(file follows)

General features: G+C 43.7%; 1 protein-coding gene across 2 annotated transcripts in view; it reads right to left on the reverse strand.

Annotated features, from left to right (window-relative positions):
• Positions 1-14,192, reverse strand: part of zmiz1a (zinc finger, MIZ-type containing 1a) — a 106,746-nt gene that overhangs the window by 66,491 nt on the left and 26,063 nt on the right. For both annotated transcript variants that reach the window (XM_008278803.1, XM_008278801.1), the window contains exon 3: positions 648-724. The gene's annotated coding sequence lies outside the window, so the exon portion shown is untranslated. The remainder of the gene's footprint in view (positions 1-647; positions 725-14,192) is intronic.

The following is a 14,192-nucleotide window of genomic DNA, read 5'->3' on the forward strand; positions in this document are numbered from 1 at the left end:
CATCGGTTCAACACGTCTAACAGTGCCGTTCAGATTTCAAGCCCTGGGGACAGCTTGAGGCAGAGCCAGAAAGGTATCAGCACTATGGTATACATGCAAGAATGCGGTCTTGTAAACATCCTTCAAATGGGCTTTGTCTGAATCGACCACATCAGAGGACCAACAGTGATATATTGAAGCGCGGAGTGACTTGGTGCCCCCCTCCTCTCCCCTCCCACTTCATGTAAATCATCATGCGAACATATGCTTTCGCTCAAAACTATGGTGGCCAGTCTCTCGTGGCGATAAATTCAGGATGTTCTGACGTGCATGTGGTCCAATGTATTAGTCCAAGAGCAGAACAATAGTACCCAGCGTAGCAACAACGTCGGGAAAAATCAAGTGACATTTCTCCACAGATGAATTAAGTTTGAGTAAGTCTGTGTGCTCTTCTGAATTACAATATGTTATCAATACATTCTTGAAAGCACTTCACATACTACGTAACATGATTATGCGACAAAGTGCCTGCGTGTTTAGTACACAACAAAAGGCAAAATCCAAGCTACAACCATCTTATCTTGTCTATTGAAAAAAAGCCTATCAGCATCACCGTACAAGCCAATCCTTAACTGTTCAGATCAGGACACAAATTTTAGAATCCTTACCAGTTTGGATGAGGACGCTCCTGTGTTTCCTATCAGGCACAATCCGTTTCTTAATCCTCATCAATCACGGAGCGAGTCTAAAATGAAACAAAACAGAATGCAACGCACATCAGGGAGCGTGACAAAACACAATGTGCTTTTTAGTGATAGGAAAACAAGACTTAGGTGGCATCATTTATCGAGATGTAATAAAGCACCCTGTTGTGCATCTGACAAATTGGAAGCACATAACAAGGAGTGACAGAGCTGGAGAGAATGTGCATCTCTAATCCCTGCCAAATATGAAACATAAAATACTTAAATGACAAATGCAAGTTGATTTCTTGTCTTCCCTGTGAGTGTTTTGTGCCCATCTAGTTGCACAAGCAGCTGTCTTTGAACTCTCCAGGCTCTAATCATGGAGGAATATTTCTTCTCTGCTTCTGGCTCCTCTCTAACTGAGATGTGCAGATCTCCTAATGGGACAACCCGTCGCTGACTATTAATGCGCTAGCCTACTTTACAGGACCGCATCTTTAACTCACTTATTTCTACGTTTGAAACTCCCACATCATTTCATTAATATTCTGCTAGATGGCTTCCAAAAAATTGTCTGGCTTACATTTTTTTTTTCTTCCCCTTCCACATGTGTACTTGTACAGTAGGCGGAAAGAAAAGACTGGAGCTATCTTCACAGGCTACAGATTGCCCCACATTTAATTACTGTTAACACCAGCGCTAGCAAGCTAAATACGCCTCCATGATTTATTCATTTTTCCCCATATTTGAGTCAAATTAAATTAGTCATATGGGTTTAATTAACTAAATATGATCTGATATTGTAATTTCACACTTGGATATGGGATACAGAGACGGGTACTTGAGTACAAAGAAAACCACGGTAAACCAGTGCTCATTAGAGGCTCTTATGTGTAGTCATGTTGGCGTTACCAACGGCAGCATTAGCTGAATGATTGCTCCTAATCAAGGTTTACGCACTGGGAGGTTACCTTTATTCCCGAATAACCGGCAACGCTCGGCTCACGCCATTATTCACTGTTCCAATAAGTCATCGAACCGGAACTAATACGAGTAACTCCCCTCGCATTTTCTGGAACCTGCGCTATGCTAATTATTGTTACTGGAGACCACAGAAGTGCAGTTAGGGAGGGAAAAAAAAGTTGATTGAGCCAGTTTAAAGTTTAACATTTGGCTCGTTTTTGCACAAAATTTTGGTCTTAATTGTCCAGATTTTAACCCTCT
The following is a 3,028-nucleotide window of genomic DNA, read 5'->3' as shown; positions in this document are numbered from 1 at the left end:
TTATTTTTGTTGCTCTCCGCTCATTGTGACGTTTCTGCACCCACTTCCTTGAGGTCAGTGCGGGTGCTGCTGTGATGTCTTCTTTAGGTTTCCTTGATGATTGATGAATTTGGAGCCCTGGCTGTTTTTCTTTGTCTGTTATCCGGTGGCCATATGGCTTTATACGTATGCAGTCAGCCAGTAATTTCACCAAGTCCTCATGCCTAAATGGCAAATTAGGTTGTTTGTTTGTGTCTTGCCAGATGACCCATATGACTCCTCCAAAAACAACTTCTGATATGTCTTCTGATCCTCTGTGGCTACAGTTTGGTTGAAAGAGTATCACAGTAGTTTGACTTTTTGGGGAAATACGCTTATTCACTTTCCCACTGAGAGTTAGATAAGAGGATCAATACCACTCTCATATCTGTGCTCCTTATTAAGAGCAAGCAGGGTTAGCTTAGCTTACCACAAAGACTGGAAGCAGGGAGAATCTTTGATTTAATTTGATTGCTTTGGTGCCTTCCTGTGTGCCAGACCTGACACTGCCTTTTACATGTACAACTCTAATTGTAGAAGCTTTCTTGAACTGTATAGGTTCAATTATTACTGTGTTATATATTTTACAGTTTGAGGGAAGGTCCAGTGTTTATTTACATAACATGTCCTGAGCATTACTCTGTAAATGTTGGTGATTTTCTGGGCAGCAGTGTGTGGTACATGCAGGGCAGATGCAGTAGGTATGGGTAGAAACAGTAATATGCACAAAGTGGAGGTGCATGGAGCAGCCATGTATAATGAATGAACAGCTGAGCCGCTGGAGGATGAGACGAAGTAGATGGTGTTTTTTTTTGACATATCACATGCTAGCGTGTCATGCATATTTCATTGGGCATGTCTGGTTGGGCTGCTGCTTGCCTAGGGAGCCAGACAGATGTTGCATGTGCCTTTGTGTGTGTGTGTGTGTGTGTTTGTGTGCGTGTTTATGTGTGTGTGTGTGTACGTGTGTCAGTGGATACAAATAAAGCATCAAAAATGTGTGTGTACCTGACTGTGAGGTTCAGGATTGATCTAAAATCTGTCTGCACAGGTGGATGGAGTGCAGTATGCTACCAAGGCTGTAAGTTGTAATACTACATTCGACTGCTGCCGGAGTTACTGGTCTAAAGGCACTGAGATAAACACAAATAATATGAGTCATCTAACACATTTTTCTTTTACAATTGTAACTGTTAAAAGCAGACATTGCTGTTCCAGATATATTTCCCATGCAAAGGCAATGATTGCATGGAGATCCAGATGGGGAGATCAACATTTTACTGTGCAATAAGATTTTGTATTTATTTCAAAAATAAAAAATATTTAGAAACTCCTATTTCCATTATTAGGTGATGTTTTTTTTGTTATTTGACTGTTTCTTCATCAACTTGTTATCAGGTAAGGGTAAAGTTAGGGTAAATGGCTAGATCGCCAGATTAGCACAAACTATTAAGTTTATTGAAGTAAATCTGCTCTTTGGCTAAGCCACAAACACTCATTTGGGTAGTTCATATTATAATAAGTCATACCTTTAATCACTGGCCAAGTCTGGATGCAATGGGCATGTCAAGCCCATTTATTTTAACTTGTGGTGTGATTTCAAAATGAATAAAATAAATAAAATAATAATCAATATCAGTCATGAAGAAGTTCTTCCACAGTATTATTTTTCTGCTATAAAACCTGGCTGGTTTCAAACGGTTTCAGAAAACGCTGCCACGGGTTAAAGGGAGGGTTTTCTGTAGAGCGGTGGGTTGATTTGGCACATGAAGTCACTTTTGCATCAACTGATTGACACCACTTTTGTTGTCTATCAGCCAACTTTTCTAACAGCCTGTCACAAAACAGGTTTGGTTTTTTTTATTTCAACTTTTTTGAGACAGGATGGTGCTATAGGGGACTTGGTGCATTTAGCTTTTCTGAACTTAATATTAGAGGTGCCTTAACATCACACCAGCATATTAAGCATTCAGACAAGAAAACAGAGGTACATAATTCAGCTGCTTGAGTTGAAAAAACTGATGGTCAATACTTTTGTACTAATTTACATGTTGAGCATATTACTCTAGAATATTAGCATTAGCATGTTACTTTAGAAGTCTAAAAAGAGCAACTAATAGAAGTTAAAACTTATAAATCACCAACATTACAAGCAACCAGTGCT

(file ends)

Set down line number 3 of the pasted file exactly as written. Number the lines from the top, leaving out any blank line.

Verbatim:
• Positions 1-14,192, reverse strand: part of zmiz1a (zinc finger, MIZ-type containing 1a) — a 106,746-nt gene that overhangs the window by 66,491 nt on the left and 26,063 nt on the right. For both annotated transcript variants that reach the window (XM_008278803.1, XM_008278801.1), the window contains exon 3: positions 648-724. The gene's annotated coding sequence lies outside the window, so the exon portion shown is untranslated. The remainder of the gene's footprint in view (positions 1-647; positions 725-14,192) is intronic.